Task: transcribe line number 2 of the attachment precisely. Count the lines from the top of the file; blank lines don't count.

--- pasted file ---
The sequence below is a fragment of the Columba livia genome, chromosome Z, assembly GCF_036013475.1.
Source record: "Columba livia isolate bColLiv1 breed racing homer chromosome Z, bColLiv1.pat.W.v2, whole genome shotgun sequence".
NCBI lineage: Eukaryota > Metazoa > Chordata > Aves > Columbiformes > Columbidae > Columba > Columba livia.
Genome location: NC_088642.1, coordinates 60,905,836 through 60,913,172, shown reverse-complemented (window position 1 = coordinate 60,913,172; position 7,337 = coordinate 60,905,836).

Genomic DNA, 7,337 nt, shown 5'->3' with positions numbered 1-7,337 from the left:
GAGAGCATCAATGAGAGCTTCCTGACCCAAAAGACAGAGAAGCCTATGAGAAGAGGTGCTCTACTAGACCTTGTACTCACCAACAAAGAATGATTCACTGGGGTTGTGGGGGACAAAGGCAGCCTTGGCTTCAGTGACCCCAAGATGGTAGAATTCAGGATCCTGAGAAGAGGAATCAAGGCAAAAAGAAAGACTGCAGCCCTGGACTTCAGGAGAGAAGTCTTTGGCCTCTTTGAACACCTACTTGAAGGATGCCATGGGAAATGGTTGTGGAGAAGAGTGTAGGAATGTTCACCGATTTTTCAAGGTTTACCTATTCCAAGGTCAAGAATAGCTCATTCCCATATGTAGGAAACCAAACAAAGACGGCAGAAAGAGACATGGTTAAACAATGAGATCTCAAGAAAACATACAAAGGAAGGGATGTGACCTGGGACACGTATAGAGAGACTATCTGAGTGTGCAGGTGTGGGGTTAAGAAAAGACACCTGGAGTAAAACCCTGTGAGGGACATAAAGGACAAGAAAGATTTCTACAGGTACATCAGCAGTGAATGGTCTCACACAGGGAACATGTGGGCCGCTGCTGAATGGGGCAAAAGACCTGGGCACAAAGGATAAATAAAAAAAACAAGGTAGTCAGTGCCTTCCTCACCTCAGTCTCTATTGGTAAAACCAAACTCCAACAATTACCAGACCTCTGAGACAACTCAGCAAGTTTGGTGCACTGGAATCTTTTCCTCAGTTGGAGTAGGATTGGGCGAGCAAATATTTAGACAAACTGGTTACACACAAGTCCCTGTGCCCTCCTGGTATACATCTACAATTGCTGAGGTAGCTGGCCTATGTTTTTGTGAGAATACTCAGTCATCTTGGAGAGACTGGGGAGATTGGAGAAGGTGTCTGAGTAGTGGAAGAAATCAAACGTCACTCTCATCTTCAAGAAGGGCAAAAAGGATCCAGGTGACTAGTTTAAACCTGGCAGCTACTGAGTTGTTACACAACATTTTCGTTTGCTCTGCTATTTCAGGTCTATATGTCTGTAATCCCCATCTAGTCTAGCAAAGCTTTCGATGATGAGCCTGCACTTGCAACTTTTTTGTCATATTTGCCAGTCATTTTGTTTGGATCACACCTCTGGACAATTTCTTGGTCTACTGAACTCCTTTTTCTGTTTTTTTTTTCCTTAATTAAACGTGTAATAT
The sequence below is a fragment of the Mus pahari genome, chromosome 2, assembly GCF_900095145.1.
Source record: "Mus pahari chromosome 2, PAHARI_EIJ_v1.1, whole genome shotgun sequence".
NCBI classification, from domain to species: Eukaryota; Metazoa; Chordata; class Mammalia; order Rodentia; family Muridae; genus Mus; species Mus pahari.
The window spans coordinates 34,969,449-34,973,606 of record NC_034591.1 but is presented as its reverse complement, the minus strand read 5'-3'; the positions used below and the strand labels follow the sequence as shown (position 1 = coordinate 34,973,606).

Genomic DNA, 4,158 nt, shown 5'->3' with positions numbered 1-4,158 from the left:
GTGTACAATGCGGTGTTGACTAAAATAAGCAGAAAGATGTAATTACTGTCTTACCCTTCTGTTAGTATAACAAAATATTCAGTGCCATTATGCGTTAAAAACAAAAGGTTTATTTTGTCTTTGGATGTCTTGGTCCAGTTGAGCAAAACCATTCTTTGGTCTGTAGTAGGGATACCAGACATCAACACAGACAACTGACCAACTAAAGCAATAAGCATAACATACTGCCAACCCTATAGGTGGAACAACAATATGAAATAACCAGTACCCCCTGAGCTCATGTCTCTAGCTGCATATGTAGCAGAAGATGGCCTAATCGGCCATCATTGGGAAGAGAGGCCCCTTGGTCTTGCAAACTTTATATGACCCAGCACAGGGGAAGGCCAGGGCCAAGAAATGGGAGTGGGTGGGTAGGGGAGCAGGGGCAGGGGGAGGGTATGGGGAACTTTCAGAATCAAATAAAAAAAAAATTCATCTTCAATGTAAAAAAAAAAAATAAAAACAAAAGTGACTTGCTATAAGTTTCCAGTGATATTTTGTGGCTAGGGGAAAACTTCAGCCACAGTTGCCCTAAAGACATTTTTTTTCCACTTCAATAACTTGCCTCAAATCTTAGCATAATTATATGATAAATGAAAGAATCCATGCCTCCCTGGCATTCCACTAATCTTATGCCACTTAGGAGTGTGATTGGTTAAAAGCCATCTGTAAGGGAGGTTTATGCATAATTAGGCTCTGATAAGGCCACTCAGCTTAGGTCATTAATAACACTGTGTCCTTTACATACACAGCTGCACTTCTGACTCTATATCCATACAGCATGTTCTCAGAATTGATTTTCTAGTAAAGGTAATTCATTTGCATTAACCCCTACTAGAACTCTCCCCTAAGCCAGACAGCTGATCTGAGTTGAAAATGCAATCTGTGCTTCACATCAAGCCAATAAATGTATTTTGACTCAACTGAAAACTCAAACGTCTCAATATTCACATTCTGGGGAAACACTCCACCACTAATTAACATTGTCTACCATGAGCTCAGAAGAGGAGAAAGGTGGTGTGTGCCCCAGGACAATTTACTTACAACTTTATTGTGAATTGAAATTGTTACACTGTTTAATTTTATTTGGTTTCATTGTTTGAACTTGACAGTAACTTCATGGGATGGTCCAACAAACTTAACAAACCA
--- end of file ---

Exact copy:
Source record: "Columba livia isolate bColLiv1 breed racing homer chromosome Z, bColLiv1.pat.W.v2, whole genome shotgun sequence".